Spring is officially here, even if it doesn’t feel like it in Pennsylvania today! Pretty soon, we will turn our attention from shoveling snow and remembering our gloves, to whose barbecue we’ll be at this weekend and which pair of shorts to wear!
With a new season comes a new opportunity for you to make better decisions about your life and your health. Luckily, there are small changes that you can make in order to be healthier by summer!
Get Enough Sleep
You aren’t your best when you’re tired or groggy. You are irritable and have trouble focusing on everyday tasks. The bad news is that insomnia is very common for people at retirement age. The good news is that senior citizens need less sleep than younger adults (around 7 hours), according to a 2008 study.
If you’re having trouble getting to or staying asleep at night, try to avoid coffee, tea, and alcohol before bed. Also try to avoid working on the computer or watching television, as well as exercise. All of these things can stimulate your brain and keep you awake much longer. Try setting a goal bed time and aiming to get the correct, customized amount of sleep so that you feel perfectly rested!
Drink Enough Water
You’ve probably heard that it’s good to aim to drink eight 8-ounce glasses of water per day. Well, that recommendation remains the same when you reach retirement age. Drinking the recommended amount of water per day has many health benefits, from weight control to healthier skin. But if you don’t love the boring taste of water, here are a few other ways to stay hydrated:
- Eat fruit
- Add fruit to your water for flavor
- Eat certain vegetables, such as cucumbers
- Drink Milk
Kick a Bad Habit
We’ve all got them. From sneaking our favorite cookies to smoking, there are plenty of habits that we develop that can have a negative effect on your health. But what do you gain by giving them up? It turns out that you get a lot. According to a 2012 study, “… A vibrant social life and quitting smoking can add five years to women’s lives and six years to men’s.”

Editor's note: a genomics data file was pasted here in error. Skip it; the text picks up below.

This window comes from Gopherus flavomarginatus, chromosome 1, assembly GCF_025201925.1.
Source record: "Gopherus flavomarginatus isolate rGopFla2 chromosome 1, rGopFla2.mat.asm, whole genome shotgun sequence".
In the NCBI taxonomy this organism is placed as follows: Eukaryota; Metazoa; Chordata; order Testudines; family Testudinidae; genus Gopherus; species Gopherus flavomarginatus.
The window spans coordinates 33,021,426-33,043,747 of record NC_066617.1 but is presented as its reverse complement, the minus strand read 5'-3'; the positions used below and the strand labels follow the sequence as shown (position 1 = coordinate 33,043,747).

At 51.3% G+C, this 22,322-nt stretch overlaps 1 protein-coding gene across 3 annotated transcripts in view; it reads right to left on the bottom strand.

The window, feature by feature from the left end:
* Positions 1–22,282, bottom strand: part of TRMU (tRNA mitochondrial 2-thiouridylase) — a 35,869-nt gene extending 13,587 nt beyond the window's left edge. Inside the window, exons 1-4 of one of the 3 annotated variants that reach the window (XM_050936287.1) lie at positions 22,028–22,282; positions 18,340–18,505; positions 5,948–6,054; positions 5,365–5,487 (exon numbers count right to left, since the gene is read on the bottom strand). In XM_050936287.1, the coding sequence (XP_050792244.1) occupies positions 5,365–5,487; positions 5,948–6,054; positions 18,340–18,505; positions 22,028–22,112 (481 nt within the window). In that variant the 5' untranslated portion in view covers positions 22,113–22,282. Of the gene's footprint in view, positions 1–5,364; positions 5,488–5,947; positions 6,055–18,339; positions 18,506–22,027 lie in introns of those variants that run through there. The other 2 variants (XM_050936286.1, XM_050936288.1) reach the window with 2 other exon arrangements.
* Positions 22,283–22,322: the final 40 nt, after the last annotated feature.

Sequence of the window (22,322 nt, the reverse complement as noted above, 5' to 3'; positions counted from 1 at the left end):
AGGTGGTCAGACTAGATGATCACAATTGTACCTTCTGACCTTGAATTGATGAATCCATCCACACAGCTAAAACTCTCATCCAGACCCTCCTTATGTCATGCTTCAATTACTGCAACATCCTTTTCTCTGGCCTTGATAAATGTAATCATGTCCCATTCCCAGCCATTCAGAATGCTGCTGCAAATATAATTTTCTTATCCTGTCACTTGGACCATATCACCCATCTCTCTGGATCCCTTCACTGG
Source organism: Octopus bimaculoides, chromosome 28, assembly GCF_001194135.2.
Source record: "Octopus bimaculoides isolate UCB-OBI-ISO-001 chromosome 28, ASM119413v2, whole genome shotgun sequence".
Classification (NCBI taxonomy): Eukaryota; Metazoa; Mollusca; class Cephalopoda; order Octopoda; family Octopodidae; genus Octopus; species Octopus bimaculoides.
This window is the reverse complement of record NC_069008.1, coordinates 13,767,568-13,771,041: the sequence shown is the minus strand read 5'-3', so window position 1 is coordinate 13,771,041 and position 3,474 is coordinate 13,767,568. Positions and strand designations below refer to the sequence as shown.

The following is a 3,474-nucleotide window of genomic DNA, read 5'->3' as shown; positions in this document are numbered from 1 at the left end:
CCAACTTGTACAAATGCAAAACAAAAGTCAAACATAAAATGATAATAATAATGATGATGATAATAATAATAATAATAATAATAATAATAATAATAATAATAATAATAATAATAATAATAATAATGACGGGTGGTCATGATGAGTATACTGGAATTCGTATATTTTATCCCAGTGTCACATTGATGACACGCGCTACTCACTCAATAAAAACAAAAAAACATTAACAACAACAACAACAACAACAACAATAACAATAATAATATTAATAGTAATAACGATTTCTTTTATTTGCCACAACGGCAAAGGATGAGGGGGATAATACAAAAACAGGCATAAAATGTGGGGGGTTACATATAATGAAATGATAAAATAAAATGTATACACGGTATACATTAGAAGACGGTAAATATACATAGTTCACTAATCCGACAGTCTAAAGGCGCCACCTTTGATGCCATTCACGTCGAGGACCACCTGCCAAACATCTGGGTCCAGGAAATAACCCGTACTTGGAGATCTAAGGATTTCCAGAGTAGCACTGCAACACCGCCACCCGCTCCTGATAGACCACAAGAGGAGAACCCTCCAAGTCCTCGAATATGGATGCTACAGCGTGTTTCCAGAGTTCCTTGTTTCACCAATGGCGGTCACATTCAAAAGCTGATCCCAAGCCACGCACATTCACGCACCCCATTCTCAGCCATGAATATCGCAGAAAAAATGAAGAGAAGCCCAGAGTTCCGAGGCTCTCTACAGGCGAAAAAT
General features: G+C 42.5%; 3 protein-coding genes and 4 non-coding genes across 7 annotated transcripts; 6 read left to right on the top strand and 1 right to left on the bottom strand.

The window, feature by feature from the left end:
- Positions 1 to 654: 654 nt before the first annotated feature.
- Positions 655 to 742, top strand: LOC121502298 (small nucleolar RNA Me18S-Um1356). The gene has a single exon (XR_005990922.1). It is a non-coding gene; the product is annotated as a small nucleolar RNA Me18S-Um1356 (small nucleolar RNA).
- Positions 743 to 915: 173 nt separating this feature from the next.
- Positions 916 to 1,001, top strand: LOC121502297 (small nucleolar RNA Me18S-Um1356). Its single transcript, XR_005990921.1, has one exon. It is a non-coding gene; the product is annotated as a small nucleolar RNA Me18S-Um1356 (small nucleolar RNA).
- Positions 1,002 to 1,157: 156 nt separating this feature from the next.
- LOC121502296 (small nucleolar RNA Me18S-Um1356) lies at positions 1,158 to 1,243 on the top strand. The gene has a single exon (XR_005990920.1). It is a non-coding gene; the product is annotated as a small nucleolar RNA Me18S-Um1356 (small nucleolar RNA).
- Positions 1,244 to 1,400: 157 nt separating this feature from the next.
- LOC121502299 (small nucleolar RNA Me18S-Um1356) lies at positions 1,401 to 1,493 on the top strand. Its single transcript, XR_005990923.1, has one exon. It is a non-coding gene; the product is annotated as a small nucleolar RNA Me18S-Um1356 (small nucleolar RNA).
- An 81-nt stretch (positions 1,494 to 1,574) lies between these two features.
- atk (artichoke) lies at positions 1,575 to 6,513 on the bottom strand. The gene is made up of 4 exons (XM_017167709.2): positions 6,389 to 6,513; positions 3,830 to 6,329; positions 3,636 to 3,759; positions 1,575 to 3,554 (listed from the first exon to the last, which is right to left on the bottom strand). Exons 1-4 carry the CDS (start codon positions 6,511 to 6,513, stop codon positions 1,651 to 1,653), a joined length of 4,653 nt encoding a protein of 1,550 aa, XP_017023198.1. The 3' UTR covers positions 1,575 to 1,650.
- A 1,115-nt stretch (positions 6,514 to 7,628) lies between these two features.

That is five to six more years of growing your garden, celebrating birthdays with best friends, and watching grandchildren grow up. These are all things worth kicking your habits for! Whatever your vice, start small when removing it from your life. If necessary, consult the help of a doctor or a nutritionist who can help you make the right decisions for your health.
Add Super Foods to Your Diet
AARP recently came out with an article on “super foods.” These are foods that have an exceptional amount of nutrients and health benefits. The five foods that AARP highlighted were artichokes, asparagus, fava beans, arugula, and green peas. Explore your favorite recipes for ways to incorporate these super foods. And if this small list doesn’t sound very delicious, here is a list of 50 super foods that you can pile on your plate!
Protect Yourself From the Sun
The sun is a warm welcome after a winter filled with snowy days, but that doesn’t mean that the sun is always your friend. Seniors still need to protect their skin from harmful UV rays by choosing a broad spectrum UVA and UVB protection sunscreen with at least 15 SPF, but more is better! Check out this handy information from Bayhealth Medical Center on senior skin.
The small choices that you make each day can effect your health in big ways. Make the right choices and let this be the healthiest spring yet!
As a nice reminder to keep your heart healthy, February is American Heart Month. Heart disease can change your life in an instant, so it’s important to be informed about the risk factors and symptoms involved with problems like heart attack, coronary artery disease, pulmonary heart disease, and congestive heart failure.
Here is how the CDC defines heart disease: